#ONEMoms: Maternal- and family health care

The stories coming out of the ONEMoms’ trip to Kenya are remarkable. (If you need context, read my intro to ONEWeek, the collaboration between advocacy organization ONE and ten parenting bloggers).

Their first two days were spent observing work that comes out of the collaboration between the US Center For Disease Control and the Kenya Medical Research Institute (KEMRI), the scientific research arm of Kenya’s Ministry of Health.

Home-based HIV testing

From Karen Walrond (Chookooloonks):

On this particular day, we split up into groups of two, to shadow HIV home health care workers: KEMRI’s representatives who travel throughout the region, testing families for HIV, and counseling them on how to reduce the spread of the disease. Because many of the families in the region live in relatively remote rural areas, it can be difficult (and somewhat discouraging) to travel the long distances on foot to get to the clinics to determine their status — and so instead, KEMRI and the CDC come to them… [Read more >>]

Home-based HIV testing

Photo credit: Karen Walrond

Progress in the fight against infectious disease

From Amy Graff (BabyCenter):

When Doris arrived at the [Siaya Clinical Research Center] clinic pregnant and HIV positive, doctors entered her into a research program that allowed her to receive free medication, specifically ARVs, that decreases transmission of HIV from mother to child.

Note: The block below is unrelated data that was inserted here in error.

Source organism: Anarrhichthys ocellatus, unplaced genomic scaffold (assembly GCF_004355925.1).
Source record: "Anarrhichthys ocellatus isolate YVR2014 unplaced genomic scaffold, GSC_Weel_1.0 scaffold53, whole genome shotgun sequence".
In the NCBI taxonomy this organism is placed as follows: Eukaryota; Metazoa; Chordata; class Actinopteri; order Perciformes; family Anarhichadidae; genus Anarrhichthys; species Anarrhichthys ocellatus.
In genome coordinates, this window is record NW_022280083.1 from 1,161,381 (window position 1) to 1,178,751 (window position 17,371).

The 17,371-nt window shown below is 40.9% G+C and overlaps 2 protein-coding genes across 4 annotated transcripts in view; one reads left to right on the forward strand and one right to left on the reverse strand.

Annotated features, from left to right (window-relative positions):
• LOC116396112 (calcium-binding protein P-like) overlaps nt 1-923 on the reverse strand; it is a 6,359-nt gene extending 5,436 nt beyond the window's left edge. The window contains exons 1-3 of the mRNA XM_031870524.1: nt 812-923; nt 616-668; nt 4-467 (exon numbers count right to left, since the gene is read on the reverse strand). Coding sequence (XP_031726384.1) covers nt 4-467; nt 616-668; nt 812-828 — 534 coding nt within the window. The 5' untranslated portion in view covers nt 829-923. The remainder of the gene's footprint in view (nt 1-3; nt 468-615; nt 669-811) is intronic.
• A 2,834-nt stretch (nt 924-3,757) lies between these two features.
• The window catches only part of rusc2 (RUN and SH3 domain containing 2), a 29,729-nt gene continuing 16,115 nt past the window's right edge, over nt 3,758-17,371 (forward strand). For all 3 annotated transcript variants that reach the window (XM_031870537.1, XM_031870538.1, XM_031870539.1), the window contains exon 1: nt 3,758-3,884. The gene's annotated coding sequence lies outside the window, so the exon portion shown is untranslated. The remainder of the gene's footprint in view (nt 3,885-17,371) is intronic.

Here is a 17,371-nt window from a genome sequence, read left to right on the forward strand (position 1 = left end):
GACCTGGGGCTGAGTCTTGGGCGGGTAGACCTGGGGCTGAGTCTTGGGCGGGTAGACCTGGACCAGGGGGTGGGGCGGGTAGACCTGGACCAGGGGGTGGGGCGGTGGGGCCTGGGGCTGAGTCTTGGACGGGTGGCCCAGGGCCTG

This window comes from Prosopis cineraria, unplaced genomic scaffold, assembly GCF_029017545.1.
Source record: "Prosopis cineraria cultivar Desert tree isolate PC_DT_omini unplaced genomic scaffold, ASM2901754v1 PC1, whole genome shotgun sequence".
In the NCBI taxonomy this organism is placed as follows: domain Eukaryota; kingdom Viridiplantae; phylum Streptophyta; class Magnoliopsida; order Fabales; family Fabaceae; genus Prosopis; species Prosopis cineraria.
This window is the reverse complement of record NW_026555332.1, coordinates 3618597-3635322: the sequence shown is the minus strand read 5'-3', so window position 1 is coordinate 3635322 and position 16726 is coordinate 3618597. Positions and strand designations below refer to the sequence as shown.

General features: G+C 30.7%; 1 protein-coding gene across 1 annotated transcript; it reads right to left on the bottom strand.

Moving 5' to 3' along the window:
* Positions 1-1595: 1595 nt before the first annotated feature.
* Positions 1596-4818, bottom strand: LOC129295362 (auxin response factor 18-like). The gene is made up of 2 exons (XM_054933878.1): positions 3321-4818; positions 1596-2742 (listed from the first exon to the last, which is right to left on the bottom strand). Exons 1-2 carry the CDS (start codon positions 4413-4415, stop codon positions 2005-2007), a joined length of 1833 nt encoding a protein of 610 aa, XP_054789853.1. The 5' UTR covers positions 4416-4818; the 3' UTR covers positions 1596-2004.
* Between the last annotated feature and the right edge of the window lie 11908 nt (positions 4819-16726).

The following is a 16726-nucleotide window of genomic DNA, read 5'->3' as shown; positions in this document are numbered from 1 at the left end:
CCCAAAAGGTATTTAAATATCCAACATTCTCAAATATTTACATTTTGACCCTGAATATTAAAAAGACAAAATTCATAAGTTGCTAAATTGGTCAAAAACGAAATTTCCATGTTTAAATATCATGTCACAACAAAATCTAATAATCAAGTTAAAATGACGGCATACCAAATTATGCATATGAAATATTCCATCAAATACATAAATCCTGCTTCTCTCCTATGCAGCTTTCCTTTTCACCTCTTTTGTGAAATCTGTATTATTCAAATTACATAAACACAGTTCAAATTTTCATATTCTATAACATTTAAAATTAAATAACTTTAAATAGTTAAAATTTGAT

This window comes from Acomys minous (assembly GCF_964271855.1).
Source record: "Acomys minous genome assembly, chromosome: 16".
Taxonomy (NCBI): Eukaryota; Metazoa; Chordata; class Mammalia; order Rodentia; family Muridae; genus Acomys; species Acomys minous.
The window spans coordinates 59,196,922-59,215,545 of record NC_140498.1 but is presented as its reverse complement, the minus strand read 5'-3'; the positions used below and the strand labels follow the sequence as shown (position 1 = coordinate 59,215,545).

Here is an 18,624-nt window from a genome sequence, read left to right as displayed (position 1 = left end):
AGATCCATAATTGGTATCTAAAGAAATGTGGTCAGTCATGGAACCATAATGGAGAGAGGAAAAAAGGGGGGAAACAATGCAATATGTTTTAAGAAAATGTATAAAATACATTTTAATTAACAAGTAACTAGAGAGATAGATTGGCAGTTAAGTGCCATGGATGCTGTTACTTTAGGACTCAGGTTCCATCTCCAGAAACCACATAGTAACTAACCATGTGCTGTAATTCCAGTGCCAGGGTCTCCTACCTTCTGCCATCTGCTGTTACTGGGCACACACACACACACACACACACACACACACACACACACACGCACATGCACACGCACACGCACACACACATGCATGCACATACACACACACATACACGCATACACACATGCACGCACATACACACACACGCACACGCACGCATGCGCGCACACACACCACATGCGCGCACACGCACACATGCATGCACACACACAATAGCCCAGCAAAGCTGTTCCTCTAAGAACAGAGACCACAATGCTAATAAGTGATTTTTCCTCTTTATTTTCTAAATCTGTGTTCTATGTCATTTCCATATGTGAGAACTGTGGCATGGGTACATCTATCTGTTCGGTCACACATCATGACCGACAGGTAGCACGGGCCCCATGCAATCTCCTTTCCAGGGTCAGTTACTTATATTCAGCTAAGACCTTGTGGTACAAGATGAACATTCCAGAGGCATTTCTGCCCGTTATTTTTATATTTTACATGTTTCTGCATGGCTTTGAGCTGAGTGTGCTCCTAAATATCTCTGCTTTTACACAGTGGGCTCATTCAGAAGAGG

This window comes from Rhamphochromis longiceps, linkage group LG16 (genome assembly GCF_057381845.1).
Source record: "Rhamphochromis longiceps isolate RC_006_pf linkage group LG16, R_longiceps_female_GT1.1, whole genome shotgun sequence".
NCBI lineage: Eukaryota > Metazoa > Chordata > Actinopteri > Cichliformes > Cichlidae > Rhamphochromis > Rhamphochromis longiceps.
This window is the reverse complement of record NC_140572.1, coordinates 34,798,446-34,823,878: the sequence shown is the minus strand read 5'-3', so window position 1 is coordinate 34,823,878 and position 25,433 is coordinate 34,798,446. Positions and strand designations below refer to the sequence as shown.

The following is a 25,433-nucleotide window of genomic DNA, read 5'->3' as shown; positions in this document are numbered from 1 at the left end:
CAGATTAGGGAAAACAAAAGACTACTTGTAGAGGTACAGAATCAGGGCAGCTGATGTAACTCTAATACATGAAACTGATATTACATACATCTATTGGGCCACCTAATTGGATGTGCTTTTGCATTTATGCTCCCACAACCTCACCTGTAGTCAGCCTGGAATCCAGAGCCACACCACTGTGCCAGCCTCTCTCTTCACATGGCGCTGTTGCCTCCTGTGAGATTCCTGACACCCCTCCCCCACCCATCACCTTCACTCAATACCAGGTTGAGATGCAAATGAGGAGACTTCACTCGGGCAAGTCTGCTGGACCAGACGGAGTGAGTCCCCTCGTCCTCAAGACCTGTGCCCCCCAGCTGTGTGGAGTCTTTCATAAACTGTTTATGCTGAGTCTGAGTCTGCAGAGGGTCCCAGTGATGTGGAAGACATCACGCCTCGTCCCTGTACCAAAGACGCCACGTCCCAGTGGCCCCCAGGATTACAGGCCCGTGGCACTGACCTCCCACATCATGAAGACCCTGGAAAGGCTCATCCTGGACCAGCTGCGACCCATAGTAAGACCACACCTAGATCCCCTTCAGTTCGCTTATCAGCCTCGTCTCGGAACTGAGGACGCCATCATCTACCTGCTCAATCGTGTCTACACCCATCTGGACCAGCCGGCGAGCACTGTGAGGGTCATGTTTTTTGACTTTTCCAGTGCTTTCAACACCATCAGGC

“It’s a joy to see a baby come out negative from a positive mother,” says Lilian Odhiambo, a nurse at Siaya. “Cases like this show that there’s hope.”

Before HIV positive mothers were given ARVs, the transmission rate was 25 to 40. Now that rate is 1.8 percent… [Read more, including advances against malaria and TB >>]

New hope for pregnant women with HIV

Photo credit: Morgana Wingard (ONE)

Community partnerships with the CDC

From Elisa Morgan (FulFill Magazine)

We’d arrived at the Lwak Nutritional Center, in Kisumu, a program focusing on maternal and child health. Recently, they’ve undertaken –- in partnership with ONE — an amazing study that follows pregnancies, birth outcomes and the health of children in a variety of stages of maternity, in order to learn what works best for moms and babies to live. The dancing women -– it turned out — were known as village reporters, elected by their communities to traipse through muddy paths to personally check on new moms and their babies, reporting back their progress to the Center for Disease Control… [Read more >>]

Village reporters

Photo credit: Morgana Wingard (ONE)

From Jyl Pattee (Mom It Forward)

The Centers for Disease Control set up a community volunteer program in villages near Kisumu in western Kenya. People who had recovered from tuberculosis stepped forward to be TB Ambassadors — a completely voluntary and time-consuming position to help fellow community members… [Read more >>]

TB Ambasadors

Photo credit: Morgana Wingard (ONE)

What you can do

Want to take action? There’s so much that can so easily be done from here. For starters:

  • These health clinics receive direct funding from the United States. Sign the ONE petition asking Congress not to cut funding for these effective programs that are saving lives. Then ask 5 friends to do the same.
  • The ONEMoms are meeting with couples and mothers living with HIV, tuberculosis, and other infectious diseases. Using the hashtag #ONEMoms, tweet a message (or messages) you’d like to deliver to mothers in Kenya.

More: The ONEMoms landing page at ONE.org, including a map of the locations they are visiting.